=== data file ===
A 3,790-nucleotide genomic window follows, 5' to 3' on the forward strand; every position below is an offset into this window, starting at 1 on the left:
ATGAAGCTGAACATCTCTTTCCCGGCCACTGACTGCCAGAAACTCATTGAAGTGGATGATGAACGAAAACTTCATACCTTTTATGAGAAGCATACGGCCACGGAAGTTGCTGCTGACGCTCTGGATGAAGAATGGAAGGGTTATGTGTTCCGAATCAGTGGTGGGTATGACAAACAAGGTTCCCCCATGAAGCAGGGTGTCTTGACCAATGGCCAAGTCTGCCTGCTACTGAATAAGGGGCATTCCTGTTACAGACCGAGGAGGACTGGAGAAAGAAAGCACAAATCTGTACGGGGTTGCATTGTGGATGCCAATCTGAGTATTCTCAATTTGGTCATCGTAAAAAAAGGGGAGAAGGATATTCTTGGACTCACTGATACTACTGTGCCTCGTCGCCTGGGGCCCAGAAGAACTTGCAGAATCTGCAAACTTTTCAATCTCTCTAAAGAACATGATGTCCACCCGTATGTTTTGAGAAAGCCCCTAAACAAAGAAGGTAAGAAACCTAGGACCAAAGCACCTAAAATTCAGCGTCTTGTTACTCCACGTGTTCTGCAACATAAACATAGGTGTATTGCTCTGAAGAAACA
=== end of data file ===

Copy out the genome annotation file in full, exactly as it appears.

A 3,790-nucleotide genomic window follows, 5' to 3' on the forward strand; every position below is an offset into this window, starting at 1 on the left:
ATGAAGCTGAACATCTCTTTCCCGGCCACTGACTGCCAGAAACTCATTGAAGTGGATGATGAACGAAAACTTCATACCTTTTATGAGAAGCATACGGCCACGGAAGTTGCTGCTGACGCTCTGGATGAAGAATGGAAGGGTTATGTGTTCCGAATCAGTGGTGGGTATGACAAACAAGGTTCCCCCATGAAGCAGGGTGTCTTGACCAATGGCCAAGTCTGCCTGCTACTGAATAAGGGGCATTCCTGTTACAGACCGAGGAGGACTGGAGAAAGAAAGCACAAATCTGTACGGGGTTGCATTGTGGATGCCAATCTGAGTATTCTCAATTTGGTCATCGTAAAAAAAGGGGAGAAGGATATTCTTGGACTCACTGATACTACTGTGCCTCGTCGCCTGGGGCCCAGAAGAACTTGCAGAATCTGCAAACTTTTCAATCTCTCTAAAGAACATGATGTCCACCCGTATGTTTTGAGAAAGCCCCTAAACAAAGAAGGTAAGAAACCTAGGACCAAAGCACCTAAAATTCAGCGTCTTGTTACTCCACGTGTTCTGCAACATAAACATAGGTGTATTGCTCTGAAGAAACA